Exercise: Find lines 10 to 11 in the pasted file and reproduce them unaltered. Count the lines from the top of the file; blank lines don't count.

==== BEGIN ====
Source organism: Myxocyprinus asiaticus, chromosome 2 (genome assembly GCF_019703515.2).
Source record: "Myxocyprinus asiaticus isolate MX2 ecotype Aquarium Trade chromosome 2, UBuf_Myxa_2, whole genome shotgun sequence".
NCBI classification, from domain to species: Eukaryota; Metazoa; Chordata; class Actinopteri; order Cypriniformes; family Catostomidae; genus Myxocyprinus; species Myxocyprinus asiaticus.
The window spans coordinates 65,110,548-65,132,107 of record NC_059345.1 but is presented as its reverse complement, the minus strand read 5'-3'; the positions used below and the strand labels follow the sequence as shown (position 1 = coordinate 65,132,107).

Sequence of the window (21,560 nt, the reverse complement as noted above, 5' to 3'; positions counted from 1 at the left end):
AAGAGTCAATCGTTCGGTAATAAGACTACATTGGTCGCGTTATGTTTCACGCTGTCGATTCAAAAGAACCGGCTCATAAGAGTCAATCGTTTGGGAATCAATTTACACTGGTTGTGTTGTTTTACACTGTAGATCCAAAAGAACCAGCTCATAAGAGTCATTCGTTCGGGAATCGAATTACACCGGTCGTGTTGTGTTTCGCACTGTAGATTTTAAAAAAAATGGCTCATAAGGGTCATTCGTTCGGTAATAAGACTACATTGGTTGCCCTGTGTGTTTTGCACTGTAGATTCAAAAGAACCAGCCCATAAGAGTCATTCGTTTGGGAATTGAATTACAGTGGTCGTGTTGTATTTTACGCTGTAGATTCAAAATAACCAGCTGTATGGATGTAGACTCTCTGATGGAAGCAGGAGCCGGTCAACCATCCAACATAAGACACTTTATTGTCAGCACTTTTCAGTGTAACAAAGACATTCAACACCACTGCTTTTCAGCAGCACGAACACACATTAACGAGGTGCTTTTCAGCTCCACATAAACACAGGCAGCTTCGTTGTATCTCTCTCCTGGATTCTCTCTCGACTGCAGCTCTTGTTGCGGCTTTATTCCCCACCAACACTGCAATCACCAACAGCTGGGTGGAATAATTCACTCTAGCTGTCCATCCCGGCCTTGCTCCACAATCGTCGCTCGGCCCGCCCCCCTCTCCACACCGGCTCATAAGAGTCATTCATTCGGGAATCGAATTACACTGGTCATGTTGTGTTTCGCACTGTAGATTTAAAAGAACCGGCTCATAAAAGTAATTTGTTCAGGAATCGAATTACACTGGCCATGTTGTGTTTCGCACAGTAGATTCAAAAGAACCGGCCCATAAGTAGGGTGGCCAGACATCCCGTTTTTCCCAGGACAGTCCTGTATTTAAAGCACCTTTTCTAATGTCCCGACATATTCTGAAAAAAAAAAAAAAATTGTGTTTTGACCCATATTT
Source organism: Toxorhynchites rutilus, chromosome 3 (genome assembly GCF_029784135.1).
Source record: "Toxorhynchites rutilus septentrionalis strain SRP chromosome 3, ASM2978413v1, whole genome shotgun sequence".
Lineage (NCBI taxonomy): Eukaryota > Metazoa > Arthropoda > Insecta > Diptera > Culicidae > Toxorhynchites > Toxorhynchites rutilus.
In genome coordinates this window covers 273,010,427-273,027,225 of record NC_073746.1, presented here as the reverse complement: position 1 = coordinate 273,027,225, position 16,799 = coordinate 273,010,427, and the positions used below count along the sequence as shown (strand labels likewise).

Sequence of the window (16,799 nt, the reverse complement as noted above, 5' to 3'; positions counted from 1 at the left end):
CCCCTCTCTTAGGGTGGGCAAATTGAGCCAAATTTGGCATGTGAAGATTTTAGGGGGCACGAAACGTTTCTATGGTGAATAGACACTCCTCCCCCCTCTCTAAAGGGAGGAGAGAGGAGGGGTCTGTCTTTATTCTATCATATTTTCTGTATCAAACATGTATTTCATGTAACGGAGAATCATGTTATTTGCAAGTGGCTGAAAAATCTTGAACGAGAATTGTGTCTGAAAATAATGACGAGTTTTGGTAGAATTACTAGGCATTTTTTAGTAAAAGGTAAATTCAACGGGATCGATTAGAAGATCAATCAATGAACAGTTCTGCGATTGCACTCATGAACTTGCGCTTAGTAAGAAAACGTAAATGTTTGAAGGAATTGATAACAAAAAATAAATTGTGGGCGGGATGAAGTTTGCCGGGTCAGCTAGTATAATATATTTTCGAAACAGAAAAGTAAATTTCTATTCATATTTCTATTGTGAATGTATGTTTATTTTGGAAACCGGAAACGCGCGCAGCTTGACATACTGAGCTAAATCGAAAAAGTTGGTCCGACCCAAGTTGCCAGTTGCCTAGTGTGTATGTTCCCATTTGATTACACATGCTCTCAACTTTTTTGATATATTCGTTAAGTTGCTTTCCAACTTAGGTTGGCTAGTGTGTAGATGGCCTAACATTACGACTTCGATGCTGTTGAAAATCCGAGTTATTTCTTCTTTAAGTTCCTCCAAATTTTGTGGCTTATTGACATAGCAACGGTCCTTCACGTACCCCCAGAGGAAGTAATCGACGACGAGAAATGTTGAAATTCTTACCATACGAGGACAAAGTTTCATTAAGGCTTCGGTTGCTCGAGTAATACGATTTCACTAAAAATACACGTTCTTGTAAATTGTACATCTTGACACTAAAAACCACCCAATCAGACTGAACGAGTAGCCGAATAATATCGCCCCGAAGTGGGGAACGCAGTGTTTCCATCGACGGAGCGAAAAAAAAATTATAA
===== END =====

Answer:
In genome coordinates this window covers 273,010,427-273,027,225 of record NC_073746.1, presented here as the reverse complement: position 1 = coordinate 273,027,225, position 16,799 = coordinate 273,010,427, and the positions used below count along the sequence as shown (strand labels likewise).

Sequence of the window (16,799 nt, the reverse complement as noted above, 5' to 3'; positions counted from 1 at the left end):